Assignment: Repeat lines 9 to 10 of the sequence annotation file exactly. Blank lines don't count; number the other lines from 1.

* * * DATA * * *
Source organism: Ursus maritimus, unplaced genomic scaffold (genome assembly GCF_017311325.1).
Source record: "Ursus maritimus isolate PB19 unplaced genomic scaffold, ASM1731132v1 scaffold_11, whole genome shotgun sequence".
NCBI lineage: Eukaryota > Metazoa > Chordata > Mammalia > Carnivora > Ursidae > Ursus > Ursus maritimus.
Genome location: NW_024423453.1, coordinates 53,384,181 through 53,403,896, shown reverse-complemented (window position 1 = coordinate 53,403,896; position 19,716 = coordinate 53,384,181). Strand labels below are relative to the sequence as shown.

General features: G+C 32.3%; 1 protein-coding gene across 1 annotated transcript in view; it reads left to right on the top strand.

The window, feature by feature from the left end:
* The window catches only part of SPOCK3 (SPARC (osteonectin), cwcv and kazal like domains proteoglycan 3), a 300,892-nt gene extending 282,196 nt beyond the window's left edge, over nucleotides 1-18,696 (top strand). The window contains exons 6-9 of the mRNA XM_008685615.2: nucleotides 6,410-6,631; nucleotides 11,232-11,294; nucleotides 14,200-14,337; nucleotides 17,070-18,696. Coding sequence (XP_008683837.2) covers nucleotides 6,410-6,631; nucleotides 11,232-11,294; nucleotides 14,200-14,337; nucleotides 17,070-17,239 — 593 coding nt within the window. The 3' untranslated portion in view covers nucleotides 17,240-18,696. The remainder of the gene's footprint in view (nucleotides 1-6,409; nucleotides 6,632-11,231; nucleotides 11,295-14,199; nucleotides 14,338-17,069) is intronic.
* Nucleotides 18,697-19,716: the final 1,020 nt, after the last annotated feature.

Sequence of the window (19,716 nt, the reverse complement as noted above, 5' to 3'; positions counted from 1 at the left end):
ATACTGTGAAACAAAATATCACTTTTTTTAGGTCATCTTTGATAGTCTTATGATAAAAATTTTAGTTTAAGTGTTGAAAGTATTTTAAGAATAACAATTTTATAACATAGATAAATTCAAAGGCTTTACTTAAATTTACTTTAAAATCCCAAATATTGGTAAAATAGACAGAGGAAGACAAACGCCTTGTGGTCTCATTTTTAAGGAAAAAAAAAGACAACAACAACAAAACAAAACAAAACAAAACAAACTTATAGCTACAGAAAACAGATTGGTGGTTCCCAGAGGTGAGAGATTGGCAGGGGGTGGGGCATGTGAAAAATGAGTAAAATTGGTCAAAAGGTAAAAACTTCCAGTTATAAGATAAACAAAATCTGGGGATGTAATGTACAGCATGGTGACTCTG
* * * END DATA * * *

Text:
Sequence of the window (19,716 nt, the reverse complement as noted above, 5' to 3'; positions counted from 1 at the left end):
ATACTGTGAAACAAAATATCACTTTTTTTAGGTCATCTTTGATAGTCTTATGATAAAAATTTTAGTTTAAGTGTTGAAAGTATTTTAAGAATAACAATTTTATAACATAGATAAATTCAAAGGCTTTACTTAAATTTACTTTAAAATCCCAAATATTGGTAAAATAGACAGAGGAAGACAAACGCCTTGTGGTCTCATTTTTAAGGAAAAAAAAAGACAACAACAACAAAACAAAACAAAACAAAACAAACTTATAGCTACAGAAAACAGATTGGTGGTTCCCAGAGGTGAGAGATTGGCAGGGGGTGGGGCATGTGAAAAATGAGTAAAATTGGTCAAAAGGTAAAAACTTCCAGTTATAAGATAAACAAAATCTGGGGATGTAATGTACAGCATGGTGACTCTG